Lebanon's stalled oil and gas exploration file will hopefully be put on the front burner after reports said that it shall be referred to the related ministerial committee in order to refer it later to the cabinet for approving the related decrees, al-Joumhouria daily reported on Saturday.
In that regard, Berri voiced hopes that the file takes a smooth path away from obstacles, he told the daily: “I assume that things are going well. I see no justification for impeding this topic. The necessary government measures must be taken quickly and we are ready to keep up with this matter.”
The Speaker added that he does not see any internal obstacles hampering the exploration “things are going well so far,” he said.
However he voiced concerns from foreign (U.S. and Israel) intentions, but nevertheless stressed that Lebanon “should protect its right which requires putting all oil blocks for investment particularly the ones in the south.”
A meeting between the Free Patriotic Movement and AMAL Movement officials at Berri's residence lately announced that the two parties have settled their disputes over the excavation of Lebanon’s offshore oil and gas reserves.
The disagreement between the two parties has hindered agreements on energy extraction for years.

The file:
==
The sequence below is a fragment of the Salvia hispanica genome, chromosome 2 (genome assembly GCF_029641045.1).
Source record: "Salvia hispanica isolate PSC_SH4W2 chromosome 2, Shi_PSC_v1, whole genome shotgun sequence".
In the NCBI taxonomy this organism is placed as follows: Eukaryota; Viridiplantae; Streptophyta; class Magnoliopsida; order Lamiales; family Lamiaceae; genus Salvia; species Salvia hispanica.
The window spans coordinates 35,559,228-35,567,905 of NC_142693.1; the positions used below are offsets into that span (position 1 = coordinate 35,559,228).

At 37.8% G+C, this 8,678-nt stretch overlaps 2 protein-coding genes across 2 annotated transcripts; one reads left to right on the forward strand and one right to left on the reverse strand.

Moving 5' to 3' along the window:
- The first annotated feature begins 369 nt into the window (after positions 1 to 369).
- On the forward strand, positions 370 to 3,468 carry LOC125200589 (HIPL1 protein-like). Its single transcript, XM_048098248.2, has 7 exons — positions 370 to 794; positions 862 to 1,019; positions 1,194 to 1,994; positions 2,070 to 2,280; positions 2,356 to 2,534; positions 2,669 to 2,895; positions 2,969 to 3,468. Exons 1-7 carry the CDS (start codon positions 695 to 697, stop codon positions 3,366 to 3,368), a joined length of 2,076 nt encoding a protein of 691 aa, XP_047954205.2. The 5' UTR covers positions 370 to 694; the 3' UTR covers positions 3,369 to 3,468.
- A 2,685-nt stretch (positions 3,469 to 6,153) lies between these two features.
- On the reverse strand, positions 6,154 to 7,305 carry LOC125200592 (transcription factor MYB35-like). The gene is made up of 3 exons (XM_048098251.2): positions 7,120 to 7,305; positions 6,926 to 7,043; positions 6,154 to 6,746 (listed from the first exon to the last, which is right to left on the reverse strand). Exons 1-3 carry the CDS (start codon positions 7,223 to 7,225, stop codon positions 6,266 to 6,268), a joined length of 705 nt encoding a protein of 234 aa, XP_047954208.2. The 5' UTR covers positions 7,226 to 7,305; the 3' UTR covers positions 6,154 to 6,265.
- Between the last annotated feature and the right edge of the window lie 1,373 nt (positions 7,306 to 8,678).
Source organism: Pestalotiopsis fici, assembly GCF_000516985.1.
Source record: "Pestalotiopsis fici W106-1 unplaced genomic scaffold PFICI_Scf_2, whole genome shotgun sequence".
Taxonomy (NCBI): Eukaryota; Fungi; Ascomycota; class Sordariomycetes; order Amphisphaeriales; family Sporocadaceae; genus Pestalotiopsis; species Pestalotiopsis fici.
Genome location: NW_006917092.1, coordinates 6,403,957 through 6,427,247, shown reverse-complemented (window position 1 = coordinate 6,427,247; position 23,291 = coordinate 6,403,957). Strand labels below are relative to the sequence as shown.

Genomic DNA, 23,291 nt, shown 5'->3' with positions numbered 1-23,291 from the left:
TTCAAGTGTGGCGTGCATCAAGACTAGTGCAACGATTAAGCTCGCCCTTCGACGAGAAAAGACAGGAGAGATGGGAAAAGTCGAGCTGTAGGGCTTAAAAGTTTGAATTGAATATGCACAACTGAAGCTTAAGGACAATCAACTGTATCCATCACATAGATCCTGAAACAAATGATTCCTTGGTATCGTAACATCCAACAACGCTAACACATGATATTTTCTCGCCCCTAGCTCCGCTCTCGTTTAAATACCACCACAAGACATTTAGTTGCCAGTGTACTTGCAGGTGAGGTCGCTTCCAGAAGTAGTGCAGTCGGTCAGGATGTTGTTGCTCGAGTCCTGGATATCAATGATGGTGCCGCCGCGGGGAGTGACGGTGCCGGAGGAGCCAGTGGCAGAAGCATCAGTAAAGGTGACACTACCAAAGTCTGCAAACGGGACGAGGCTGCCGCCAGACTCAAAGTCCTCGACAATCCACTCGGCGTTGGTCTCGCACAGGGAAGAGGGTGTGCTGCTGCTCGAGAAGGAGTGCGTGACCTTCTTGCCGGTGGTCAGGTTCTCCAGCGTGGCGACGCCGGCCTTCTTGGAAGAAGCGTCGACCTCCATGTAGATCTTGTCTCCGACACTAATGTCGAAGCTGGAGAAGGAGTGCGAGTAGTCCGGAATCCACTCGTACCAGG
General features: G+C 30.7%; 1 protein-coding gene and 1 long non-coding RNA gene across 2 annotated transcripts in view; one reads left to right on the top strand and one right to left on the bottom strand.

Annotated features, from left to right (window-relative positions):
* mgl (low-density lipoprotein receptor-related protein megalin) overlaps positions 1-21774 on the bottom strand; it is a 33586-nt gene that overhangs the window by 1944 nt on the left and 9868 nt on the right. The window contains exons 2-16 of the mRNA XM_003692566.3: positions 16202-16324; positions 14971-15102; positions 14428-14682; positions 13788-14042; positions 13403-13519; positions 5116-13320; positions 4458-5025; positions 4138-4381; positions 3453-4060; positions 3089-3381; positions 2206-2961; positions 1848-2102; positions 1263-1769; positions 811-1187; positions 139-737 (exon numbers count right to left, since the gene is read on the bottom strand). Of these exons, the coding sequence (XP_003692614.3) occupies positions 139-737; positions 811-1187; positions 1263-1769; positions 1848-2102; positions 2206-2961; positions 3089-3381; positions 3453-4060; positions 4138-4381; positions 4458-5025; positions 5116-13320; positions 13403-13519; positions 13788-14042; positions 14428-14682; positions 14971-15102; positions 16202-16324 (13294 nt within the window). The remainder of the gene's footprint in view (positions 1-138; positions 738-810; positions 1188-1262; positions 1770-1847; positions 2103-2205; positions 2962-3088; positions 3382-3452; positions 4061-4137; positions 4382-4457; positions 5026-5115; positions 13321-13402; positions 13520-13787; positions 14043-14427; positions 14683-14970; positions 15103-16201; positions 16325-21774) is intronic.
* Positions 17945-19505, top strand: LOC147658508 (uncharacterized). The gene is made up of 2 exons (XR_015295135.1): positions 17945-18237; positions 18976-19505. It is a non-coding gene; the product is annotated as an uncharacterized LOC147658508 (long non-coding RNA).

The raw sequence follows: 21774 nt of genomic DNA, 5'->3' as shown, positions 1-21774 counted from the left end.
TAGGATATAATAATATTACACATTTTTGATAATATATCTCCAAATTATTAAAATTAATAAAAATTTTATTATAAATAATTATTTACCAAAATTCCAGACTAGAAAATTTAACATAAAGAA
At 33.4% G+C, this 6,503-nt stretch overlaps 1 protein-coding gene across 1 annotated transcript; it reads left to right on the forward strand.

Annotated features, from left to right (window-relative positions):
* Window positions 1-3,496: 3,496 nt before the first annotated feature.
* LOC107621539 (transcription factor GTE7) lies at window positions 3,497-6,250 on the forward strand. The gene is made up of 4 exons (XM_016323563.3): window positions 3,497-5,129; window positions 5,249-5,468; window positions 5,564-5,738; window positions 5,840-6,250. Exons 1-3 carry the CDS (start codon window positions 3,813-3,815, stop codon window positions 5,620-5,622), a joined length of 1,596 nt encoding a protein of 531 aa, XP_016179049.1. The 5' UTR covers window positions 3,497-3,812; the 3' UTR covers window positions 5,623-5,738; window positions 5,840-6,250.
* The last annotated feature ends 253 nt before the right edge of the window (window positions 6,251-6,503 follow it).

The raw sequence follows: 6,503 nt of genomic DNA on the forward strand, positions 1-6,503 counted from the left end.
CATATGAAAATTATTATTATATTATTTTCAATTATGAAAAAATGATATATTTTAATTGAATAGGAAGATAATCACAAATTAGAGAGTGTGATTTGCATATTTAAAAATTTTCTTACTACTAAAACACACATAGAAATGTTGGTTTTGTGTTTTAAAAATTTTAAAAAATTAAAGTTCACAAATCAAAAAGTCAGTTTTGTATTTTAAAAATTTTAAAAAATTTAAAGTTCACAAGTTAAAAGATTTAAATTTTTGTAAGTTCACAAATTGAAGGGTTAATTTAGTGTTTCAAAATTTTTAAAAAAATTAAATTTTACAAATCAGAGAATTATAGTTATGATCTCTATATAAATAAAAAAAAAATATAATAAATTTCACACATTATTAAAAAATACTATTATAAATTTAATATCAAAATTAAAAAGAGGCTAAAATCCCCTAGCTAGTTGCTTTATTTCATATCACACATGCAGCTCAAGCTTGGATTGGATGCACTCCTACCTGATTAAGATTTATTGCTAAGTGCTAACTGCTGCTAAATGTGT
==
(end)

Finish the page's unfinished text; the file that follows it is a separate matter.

Moreover, Lebanon and Israel are bickering over a zone that consists of about 854 square kilometers and suspected energy reserves that could generate billions of dollars.
Lebanon has been slow to exploit its maritime resources compared with other eastern Mediterranean countries. Israel, Cyprus and Turkey are all much more advanced in drilling for oil and gas.
In March 2010, the US Geological Survey estimated a mean of 1.7 billion barrels of recoverable oil and a mean of 34.5 trillion cubic meters of recoverable gas in the Levant Basin in the eastern Mediterranean, which includes the territorial waters of Lebanon, Israel, Syria and Cyprus.
In August 2014, the government postponed for the fifth time the first round of licensing for gas exploration over a political dispute.
The disagreements were over the designation of blocks open for bidding and the terms of a draft exploration agreement.
Lebanese officials have continuously warned that Israel's exploration of new offshore gas fields near Lebanese territorial waters means Israel is siphoning some of Lebanon's crude oil.
Lebanon argues that a maritime map it submitted to the UN is in line with an armistice accord drawn up in 1949, an agreement which is not contested by Israel.
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